In thinking about storytelling, I found this visual resource helpful  – The Periodic Table of Storytelling. It provides a useful organizational framework  (familiar to any graduate of a general chemistry course) through the different tropes, genres and storytelling methods in a handy, navigable chart.

The periodic table of storytelling

“Digital storytelling” has become an educational buzz phrase as educators and administrators attempt to use participatory media tools so that students can tell their stories more effectively to a wider audience.  There are some amazing online resources to help any educator bring digital storytelling methods to their students.  If you haven’t already seen it the Center for Digital Storytelling (based in Berkeley, CA – natch) is an amazing online resource. Penguin books sponsors a wonderful called we tell stories.  Contests abound, like KQED’s Digital Storytelling Initiative. The University of Houston has a wonderful web site designed to support the educational uses of digital storytelling.  The National Storytelling network, a sort of guild for storytellers, has an interesting website chock-full of resources. And there is even an international conference on digital storytelling, slated for March 2012 in Valencia, Spain.  There’s a range of useful storytelling tools available online like VoiceThread, Pixton, Voki, Storify, and Tikatok – to name just a few.  The always amazing Alan Levine (aka CogDog)’s wiki site on “50 Ways to Tell a Story” is a terrific resource where he tells the same story using 50 different online tools so that you can figure out the unique affordances of each one.  With free and easy-to-use storytelling tools and video, we can all be published authors.

Then there is the notion of transmedia storytelling – the fine art of telling a story via a range of media types (print, audio, video, etc).  The idea is to craft your story in such a way so that it has built-in mobility, so that you harness the power of various media to augment, so that you tell parts in one way, embellish other parts in a different way.  Here is a PFSK series on The Future of Transmedia Storytelling that gives food for thought.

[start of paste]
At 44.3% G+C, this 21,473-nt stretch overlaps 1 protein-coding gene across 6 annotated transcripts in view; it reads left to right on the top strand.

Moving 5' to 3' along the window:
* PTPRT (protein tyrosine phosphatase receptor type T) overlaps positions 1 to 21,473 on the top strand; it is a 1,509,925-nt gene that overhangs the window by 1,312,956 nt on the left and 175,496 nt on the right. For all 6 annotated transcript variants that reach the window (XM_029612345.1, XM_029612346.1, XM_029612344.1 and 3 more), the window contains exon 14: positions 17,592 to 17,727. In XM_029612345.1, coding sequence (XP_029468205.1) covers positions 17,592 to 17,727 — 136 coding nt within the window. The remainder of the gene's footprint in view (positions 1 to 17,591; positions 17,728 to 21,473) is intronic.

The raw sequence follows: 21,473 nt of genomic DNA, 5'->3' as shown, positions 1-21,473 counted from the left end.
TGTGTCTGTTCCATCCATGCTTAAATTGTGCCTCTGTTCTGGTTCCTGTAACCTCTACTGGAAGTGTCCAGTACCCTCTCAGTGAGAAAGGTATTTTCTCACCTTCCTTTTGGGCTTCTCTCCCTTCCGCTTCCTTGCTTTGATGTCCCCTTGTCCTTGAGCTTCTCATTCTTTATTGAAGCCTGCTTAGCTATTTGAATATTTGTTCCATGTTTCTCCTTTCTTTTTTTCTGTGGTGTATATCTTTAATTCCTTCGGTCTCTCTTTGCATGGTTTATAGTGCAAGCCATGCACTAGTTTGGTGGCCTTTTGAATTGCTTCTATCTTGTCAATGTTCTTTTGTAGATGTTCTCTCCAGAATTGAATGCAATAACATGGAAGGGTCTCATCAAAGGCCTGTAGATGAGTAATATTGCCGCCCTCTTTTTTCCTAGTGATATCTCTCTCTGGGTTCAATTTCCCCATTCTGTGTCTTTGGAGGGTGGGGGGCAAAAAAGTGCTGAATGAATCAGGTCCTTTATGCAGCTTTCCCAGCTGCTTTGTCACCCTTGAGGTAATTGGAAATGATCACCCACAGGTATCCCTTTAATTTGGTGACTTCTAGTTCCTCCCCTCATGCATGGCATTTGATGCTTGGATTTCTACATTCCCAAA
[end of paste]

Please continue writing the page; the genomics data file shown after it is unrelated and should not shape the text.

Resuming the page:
A Child's Christmas in Wales

This Christmas, as a family, we gathered together on Christmas Eve, as we do every year, to read aloud to each other Dylan Thomas’s Child’s Christmas in Wales.

“All the Christmases roll down toward the two-tongued sea, like a cold and headlong moon bundling down the sky that was our street; and they stop at the rim of the ice-edged fish-freezing waves, and I plunge my hands in the snow and bring out whatever I can find. In goes my hand into that wool-white bell-tongued ball of holidays resting at the rim of the carol-singing sea, and out come Mrs. Prothero and the firemen.”

As it always does, that story wraps us in the warm glow of Christmas’s remembered bringing the snows, the guttering gas flames, the swelling uncles, and tipsy aunts to life – even though they were written about an age ago, in a place far far away.  Over dinner the next day, I urged my parents to tell stories from their youth to my listening sons. I could feel the story of my mother’s high school Latin teacher and my father’s first job as the operator of copier for architectural plans sinking into the fiber of my two sons’ young souls. Lodging there, expanding their perspective, and adding to the texture of what they will become.

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Learning in Action: Planning the Project with Ruth Gleicher

Ruth Gleicher and I are working together to reinvigorate her AP Biology “Dunes” project by turning her students into producers, authors, and film makers.  Ruth’s plan is to assign her class the task of creating a digital story to explain ecological succession, after a field trip to the Indiana Dunes.  Here is a PDF of her original assignment: 0821_001

In this previous post, I’ve explained the challenge before us.  Now, onto my recommendations for Ruth on the digital tools. Here is an email that I sent to Ruth this week: